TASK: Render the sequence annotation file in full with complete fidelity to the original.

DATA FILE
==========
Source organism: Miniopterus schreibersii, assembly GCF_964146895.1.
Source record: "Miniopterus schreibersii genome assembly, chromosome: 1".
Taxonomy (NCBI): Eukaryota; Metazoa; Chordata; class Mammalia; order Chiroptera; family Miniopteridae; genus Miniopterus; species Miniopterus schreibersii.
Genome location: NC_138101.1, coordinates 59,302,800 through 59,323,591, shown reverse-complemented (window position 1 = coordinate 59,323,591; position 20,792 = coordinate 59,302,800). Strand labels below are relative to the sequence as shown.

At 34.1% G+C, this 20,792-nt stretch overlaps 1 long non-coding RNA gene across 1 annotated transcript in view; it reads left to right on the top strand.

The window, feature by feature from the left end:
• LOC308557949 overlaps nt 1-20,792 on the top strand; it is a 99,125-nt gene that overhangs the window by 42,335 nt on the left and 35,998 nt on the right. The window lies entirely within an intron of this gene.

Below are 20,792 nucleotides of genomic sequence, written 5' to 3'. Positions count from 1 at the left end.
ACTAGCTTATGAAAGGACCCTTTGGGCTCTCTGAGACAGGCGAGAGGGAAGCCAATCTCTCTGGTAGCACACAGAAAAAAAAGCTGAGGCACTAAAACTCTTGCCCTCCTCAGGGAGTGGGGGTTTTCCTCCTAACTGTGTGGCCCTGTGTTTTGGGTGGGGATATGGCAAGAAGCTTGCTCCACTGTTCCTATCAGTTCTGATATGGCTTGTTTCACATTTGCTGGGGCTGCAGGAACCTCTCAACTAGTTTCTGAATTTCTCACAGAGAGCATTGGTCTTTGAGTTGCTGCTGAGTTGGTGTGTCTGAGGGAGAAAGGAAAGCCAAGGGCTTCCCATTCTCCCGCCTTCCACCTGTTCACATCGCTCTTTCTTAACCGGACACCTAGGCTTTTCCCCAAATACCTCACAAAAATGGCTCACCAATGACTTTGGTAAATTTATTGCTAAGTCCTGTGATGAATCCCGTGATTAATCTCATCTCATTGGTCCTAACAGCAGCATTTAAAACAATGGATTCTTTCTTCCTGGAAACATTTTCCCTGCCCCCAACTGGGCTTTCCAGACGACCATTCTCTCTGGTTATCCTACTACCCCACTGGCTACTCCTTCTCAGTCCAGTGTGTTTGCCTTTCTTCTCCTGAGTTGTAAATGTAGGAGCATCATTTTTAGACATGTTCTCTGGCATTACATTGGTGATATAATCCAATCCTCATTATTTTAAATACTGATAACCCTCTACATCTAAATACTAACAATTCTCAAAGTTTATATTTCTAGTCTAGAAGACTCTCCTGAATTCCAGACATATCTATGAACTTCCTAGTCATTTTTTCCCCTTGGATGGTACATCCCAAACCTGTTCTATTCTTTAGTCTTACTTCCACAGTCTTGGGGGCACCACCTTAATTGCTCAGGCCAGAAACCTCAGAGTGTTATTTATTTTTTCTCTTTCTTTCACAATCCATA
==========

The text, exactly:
Source organism: Miniopterus schreibersii, assembly GCF_964146895.1.
Source record: "Miniopterus schreibersii genome assembly, chromosome: 1".
Taxonomy (NCBI): Eukaryota; Metazoa; Chordata; class Mammalia; order Chiroptera; family Miniopteridae; genus Miniopterus; species Miniopterus schreibersii.
Genome location: NC_138101.1, coordinates 59,302,800 through 59,323,591, shown reverse-complemented (window position 1 = coordinate 59,323,591; position 20,792 = coordinate 59,302,800). Strand labels below are relative to the sequence as shown.

At 34.1% G+C, this 20,792-nt stretch overlaps 1 long non-coding RNA gene across 1 annotated transcript in view; it reads left to right on the top strand.

The window, feature by feature from the left end:
• LOC308557949 overlaps nt 1-20,792 on the top strand; it is a 99,125-nt gene that overhangs the window by 42,335 nt on the left and 35,998 nt on the right. The window lies entirely within an intron of this gene.

Below are 20,792 nucleotides of genomic sequence, written 5' to 3'. Positions count from 1 at the left end.
ACTAGCTTATGAAAGGACCCTTTGGGCTCTCTGAGACAGGCGAGAGGGAAGCCAATCTCTCTGGTAGCACACAGAAAAAAAAGCTGAGGCACTAAAACTCTTGCCCTCCTCAGGGAGTGGGGGTTTTCCTCCTAACTGTGTGGCCCTGTGTTTTGGGTGGGGATATGGCAAGAAGCTTGCTCCACTGTTCCTATCAGTTCTGATATGGCTTGTTTCACATTTGCTGGGGCTGCAGGAACCTCTCAACTAGTTTCTGAATTTCTCACAGAGAGCATTGGTCTTTGAGTTGCTGCTGAGTTGGTGTGTCTGAGGGAGAAAGGAAAGCCAAGGGCTTCCCATTCTCCCGCCTTCCACCTGTTCACATCGCTCTTTCTTAACCGGACACCTAGGCTTTTCCCCAAATACCTCACAAAAATGGCTCACCAATGACTTTGGTAAATTTATTGCTAAGTCCTGTGATGAATCCCGTGATTAATCTCATCTCATTGGTCCTAACAGCAGCATTTAAAACAATGGATTCTTTCTTCCTGGAAACATTTTCCCTGCCCCCAACTGGGCTTTCCAGACGACCATTCTCTCTGGTTATCCTACTACCCCACTGGCTACTCCTTCTCAGTCCAGTGTGTTTGCCTTTCTTCTCCTGAGTTGTAAATGTAGGAGCATCATTTTTAGACATGTTCTCTGGCATTACATTGGTGATATAATCCAATCCTCATTATTTTAAATACTGATAACCCTCTACATCTAAATACTAACAATTCTCAAAGTTTATATTTCTAGTCTAGAAGACTCTCCTGAATTCCAGACATATCTATGAACTTCCTAGTCATTTTTTCCCCTTGGATGGTACATCCCAAACCTGTTCTATTCTTTAGTCTTACTTCCACAGTCTTGGGGGCACCACCTTAATTGCTCAGGCCAGAAACCTCAGAGTGTTATTTATTTTTTCTCTTTCTTTCACAATCCATA